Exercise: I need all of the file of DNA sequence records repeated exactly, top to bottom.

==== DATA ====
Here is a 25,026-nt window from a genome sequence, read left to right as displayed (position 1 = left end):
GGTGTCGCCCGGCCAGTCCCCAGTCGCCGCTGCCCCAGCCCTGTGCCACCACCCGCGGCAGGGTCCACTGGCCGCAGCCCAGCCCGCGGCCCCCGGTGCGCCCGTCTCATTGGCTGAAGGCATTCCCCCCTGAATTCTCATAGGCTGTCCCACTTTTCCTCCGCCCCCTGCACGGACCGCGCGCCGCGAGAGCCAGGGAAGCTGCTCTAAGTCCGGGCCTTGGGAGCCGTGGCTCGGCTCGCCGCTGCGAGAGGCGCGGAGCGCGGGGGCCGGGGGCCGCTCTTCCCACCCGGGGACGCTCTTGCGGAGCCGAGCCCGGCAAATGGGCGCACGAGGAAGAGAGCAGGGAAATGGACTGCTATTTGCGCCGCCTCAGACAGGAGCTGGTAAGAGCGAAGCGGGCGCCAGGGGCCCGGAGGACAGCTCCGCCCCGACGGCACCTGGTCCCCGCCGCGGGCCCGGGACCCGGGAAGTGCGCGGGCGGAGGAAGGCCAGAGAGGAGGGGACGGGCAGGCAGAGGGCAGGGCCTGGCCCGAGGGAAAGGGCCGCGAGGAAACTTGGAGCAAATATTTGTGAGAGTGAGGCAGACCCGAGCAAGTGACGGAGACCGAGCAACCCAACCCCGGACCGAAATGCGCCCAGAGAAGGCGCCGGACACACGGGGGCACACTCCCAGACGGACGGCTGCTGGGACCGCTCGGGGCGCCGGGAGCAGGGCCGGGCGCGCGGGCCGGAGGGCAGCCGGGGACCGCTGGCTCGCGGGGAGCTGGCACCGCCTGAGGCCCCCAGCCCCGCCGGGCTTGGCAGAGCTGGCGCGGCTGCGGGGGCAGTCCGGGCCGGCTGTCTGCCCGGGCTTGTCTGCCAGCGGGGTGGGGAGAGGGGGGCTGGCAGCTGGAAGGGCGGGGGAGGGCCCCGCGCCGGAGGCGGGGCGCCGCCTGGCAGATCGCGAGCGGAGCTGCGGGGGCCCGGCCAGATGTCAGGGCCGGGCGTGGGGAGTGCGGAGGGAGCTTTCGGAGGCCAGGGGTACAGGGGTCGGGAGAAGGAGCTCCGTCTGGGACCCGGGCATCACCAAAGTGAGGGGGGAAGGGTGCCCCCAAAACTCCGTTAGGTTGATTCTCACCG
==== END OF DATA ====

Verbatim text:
Here is a 25,026-nt window from a genome sequence, read left to right as displayed (position 1 = left end):
GGTGTCGCCCGGCCAGTCCCCAGTCGCCGCTGCCCCAGCCCTGTGCCACCACCCGCGGCAGGGTCCACTGGCCGCAGCCCAGCCCGCGGCCCCCGGTGCGCCCGTCTCATTGGCTGAAGGCATTCCCCCCTGAATTCTCATAGGCTGTCCCACTTTTCCTCCGCCCCCTGCACGGACCGCGCGCCGCGAGAGCCAGGGAAGCTGCTCTAAGTCCGGGCCTTGGGAGCCGTGGCTCGGCTCGCCGCTGCGAGAGGCGCGGAGCGCGGGGGCCGGGGGCCGCTCTTCCCACCCGGGGACGCTCTTGCGGAGCCGAGCCCGGCAAATGGGCGCACGAGGAAGAGAGCAGGGAAATGGACTGCTATTTGCGCCGCCTCAGACAGGAGCTGGTAAGAGCGAAGCGGGCGCCAGGGGCCCGGAGGACAGCTCCGCCCCGACGGCACCTGGTCCCCGCCGCGGGCCCGGGACCCGGGAAGTGCGCGGGCGGAGGAAGGCCAGAGAGGAGGGGACGGGCAGGCAGAGGGCAGGGCCTGGCCCGAGGGAAAGGGCCGCGAGGAAACTTGGAGCAAATATTTGTGAGAGTGAGGCAGACCCGAGCAAGTGACGGAGACCGAGCAACCCAACCCCGGACCGAAATGCGCCCAGAGAAGGCGCCGGACACACGGGGGCACACTCCCAGACGGACGGCTGCTGGGACCGCTCGGGGCGCCGGGAGCAGGGCCGGGCGCGCGGGCCGGAGGGCAGCCGGGGACCGCTGGCTCGCGGGGAGCTGGCACCGCCTGAGGCCCCCAGCCCCGCCGGGCTTGGCAGAGCTGGCGCGGCTGCGGGGGCAGTCCGGGCCGGCTGTCTGCCCGGGCTTGTCTGCCAGCGGGGTGGGGAGAGGGGGGCTGGCAGCTGGAAGGGCGGGGGAGGGCCCCGCGCCGGAGGCGGGGCGCCGCCTGGCAGATCGCGAGCGGAGCTGCGGGGGCCCGGCCAGATGTCAGGGCCGGGCGTGGGGAGTGCGGAGGGAGCTTTCGGAGGCCAGGGGTACAGGGGTCGGGAGAAGGAGCTCCGTCTGGGACCCGGGCATCACCAAAGTGAGGGGGGAAGGGTGCCCCCAAAACTCCGTTAGGTTGATTCTCACCG